NEGenWeb Project
Resource Center
On-Line Library




Letter/label or iconHE fifteen-year period from about 1875 to 1890 was marked by at least three important developments in the history of the College of Agriculture. One was the changing of the name of the Agricultural College to that of Industrial College and the consequent development of an engineering department within the Industrial College, as well as the reorganization of the work of the college. The second was the founding of the Agricultural Experiment Station with government funds supplied under the Hatch Act. The third important development was the erection of Nebraska Hall, a building to house the Industrial College, on the uptown campus of the University.

   At the beginning of this period the Agricultural College was in operation but certainly in none too prosperous a condition. Its biggest attraction still, remained the free rooms in the "dormitory" and the labor supplied students on the farm. There were two buildings of consequence at the farm, one the little stone house that was on the property when it was purchased by the University and the other the large frame house, erected in 1875, which was torn down in the fall of 1923.

   "At the farm house he [a student] can find a pleasant home, far enough from the city to be out of the way of its temptations to idleness and worse, and yet near enough to enjoy all its literary and public advantages," reads the catalog printed in 1875. "With all of the advantages of quiet and retirement for study, the student has yet the opportunity to be part of a young and growing university."

   The catalog states that "students in this college will be required to work at least two hours each day for five days in the week, unless excused for good reasons. This labor




will be paid for at the rate of from ten to fifteen cents an hour, according to the individual's skill and fidelity. Under this arrangement a faithful student may earn fully half his necessary expenses. . . . This labor is designed to be educational in its character, and is planned with reference to illustrating and enforcing the lessons given in the class-room."

   For a while the students at the farm paid $3 a week for board, which included the use of rooms, partially furnished. Later this seems to have been reduced to around $2 a week. The rooms at the farm house were furnished with a "stove, bedstead, table, two chairs, and a coal bucket." The occupants of the room had to furnish everything else. The rooms in the dormitory at the farm were listed as being "free" but there was no provision for "self-boarding" at the farm.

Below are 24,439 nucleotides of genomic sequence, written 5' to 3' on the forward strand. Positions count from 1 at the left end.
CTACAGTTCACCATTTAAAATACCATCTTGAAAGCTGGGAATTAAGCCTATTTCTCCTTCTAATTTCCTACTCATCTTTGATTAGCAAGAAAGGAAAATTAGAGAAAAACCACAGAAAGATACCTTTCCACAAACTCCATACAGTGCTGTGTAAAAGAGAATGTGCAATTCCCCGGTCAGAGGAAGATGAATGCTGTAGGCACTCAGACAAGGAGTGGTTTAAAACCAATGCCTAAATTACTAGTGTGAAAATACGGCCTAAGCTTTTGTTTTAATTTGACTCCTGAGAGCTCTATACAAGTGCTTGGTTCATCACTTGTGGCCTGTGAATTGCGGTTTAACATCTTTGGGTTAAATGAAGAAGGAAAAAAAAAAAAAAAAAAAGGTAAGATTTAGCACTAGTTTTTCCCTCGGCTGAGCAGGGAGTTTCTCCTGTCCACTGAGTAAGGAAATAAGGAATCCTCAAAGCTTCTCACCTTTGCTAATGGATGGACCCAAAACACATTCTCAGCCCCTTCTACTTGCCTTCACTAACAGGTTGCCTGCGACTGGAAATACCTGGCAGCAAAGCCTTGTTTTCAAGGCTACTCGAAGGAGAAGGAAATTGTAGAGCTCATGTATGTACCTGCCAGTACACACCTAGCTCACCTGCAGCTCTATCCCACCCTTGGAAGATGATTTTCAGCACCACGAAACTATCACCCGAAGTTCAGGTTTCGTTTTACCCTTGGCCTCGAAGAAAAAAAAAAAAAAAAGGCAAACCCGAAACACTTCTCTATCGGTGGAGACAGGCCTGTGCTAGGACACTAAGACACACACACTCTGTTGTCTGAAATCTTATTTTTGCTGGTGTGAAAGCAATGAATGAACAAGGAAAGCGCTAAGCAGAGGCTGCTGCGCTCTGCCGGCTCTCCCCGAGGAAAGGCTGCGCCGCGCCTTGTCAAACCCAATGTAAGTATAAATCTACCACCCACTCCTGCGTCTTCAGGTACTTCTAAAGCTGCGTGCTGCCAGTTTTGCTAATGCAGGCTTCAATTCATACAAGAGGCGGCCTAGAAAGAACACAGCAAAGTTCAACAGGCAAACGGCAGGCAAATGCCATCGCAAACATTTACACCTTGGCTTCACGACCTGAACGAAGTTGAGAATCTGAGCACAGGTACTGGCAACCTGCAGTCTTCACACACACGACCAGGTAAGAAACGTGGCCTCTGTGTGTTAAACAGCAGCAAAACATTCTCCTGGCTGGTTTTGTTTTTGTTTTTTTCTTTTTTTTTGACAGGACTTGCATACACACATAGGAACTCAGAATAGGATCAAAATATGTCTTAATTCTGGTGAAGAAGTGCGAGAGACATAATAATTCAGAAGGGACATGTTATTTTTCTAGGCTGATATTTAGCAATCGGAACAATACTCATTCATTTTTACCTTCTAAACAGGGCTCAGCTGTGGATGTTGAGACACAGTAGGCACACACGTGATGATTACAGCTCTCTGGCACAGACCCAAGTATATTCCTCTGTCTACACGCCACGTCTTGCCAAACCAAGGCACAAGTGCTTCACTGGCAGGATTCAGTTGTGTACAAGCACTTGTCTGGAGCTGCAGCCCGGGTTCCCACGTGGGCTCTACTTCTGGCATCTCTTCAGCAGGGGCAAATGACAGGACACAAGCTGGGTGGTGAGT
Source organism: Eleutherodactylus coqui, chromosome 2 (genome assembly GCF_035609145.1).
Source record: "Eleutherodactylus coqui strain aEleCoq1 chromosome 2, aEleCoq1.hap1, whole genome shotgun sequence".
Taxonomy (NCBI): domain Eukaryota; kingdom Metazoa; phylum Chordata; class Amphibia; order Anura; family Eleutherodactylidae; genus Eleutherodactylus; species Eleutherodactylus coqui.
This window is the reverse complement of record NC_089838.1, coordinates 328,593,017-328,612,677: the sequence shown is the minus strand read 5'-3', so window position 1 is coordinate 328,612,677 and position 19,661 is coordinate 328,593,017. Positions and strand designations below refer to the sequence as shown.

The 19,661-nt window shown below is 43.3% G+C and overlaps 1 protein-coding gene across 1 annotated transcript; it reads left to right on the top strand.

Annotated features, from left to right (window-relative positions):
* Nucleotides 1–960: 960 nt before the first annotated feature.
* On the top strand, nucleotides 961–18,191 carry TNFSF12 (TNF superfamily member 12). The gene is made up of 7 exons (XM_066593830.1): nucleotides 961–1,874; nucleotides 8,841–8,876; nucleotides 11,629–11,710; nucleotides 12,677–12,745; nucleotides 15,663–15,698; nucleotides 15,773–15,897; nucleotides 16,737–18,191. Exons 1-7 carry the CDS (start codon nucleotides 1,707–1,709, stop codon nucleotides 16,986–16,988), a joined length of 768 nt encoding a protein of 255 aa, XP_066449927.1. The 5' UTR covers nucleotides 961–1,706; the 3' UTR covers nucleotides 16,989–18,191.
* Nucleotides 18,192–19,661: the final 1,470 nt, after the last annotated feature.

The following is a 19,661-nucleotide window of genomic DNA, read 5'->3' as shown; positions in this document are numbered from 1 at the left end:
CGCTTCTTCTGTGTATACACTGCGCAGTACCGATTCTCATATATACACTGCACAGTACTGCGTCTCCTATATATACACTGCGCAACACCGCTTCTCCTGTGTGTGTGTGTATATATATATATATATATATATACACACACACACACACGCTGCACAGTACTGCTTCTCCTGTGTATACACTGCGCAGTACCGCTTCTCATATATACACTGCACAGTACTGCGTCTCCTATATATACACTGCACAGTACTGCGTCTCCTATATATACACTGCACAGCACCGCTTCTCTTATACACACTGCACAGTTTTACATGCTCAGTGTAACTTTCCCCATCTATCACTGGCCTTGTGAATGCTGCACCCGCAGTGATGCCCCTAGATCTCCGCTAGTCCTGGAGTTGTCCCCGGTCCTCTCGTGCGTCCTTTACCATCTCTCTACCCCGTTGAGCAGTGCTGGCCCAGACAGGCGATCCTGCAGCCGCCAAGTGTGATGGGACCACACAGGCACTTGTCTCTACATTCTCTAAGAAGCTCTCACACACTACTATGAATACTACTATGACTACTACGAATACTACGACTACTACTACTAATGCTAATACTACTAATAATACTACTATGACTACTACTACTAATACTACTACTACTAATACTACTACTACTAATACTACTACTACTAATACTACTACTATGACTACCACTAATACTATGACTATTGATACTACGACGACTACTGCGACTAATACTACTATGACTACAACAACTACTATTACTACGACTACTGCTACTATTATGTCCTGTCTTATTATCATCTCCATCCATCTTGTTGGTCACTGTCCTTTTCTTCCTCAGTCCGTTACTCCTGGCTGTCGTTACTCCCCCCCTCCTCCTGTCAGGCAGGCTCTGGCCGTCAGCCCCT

The downtown campus of the University was still the headquarters of the Agricultural College for many years. The early catalogs provided that "class recitations in purely agricultural studies will be either at the farm house or at the University building, as may be found most convenient. All other recitations will be made to the regular professors in the academical department." As more ambitious agricultural courses were established, they appear to have been housed in old University Hall, or in Nebraska Hall, erected later on.

   An advantage offered to the students of agriculture for a while was the opportunity to teach school during the winter. For a brief period it was the custom in this department to hold school in the fall, spring, and summer. Students could then secure positions in the country schools of the state for the winter. Another purpose behind this plan was the idea that students should have some experience with the actual growing of crops and could be furnished more employment during the summer. This plan was announced in the catalogs published in 1875 and 1876, but Chancellor Benton in his report for 1876 con-




sidered it a questionable advantage, and it was apparently abandoned soon thereafter.

   The recommendation of Chancellor Benton and the notation of the Board of Regents that the agricultural course should be of a more technical nature does not seem to have been followed out. In fact, the catalogs from 1875 to 1879 stated that "it will be seen that students taking the full course will study agricultural studies about one-third of the time; literary and scientific studies about two-thirds." Among the somewhat unusual subjects listed in the agricultural course of 1878 were fish culture, ornithology, history of agriculture, moral philosophy, and international law. The catalog published in 1877 announced a four-year course in agriculture, besides one year preparatory, and a shorter course of two years, besides one year preparatory.